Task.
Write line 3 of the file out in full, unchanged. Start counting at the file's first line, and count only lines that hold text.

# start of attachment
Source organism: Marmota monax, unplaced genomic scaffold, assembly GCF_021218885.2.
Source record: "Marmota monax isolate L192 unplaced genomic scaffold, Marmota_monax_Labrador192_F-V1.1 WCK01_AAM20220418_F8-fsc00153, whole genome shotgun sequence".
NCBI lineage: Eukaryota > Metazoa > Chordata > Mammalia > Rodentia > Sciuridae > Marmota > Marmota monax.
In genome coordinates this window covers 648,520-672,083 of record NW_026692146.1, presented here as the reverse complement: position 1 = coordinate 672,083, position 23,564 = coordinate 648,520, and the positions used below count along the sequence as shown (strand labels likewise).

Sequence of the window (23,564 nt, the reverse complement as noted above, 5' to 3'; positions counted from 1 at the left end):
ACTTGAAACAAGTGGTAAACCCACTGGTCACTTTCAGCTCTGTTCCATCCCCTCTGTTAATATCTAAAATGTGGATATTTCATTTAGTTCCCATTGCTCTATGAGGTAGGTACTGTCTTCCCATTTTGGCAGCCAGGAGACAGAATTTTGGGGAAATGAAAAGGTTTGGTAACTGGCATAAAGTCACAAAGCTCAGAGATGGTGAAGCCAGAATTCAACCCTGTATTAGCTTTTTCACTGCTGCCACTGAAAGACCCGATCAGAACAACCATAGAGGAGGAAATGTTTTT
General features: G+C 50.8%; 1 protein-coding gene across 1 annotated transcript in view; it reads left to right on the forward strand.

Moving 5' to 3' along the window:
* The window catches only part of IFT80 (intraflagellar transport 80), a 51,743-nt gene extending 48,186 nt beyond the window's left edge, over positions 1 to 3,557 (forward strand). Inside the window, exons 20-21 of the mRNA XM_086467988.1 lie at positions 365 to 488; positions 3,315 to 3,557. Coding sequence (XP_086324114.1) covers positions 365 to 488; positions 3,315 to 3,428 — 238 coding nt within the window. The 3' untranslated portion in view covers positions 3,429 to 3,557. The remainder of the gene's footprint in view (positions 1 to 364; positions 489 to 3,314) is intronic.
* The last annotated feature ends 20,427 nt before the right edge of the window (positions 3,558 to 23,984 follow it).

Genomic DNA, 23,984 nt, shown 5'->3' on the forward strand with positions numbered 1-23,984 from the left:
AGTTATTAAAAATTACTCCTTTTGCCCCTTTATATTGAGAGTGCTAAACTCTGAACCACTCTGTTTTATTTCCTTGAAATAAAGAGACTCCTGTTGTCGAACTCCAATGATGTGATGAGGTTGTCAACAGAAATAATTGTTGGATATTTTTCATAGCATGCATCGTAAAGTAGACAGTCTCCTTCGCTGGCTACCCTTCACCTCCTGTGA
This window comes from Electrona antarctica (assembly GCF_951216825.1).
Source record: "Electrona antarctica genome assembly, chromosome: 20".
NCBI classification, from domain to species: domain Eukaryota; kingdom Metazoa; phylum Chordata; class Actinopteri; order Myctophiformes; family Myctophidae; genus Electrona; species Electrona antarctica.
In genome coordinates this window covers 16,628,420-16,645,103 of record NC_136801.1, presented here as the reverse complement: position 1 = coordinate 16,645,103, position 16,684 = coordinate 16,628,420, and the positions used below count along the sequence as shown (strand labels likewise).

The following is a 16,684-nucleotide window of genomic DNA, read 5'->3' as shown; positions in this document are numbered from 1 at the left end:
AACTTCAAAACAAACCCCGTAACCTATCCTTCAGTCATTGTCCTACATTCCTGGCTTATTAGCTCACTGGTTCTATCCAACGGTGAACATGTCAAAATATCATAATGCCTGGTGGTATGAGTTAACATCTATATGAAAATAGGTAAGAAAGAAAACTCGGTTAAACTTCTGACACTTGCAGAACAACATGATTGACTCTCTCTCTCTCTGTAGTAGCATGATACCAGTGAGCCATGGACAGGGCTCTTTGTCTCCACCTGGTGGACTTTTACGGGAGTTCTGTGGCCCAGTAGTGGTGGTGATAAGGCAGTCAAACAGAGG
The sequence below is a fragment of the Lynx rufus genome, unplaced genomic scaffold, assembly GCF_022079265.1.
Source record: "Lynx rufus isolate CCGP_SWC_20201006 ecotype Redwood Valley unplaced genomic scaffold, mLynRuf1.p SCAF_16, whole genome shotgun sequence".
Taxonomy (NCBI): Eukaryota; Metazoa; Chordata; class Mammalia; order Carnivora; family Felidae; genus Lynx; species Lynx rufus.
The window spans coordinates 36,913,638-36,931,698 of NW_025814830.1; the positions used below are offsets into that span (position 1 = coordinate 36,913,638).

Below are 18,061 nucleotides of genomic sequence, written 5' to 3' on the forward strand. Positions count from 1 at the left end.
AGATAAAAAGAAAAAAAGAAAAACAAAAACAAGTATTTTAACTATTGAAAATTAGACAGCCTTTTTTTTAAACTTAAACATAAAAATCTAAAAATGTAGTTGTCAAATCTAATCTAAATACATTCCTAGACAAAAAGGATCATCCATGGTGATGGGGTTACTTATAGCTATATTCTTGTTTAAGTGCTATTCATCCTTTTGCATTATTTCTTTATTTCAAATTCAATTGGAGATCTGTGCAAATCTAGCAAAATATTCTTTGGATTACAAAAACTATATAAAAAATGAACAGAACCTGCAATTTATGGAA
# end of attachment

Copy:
NCBI lineage: Eukaryota > Metazoa > Chordata > Mammalia > Rodentia > Sciuridae > Marmota > Marmota monax.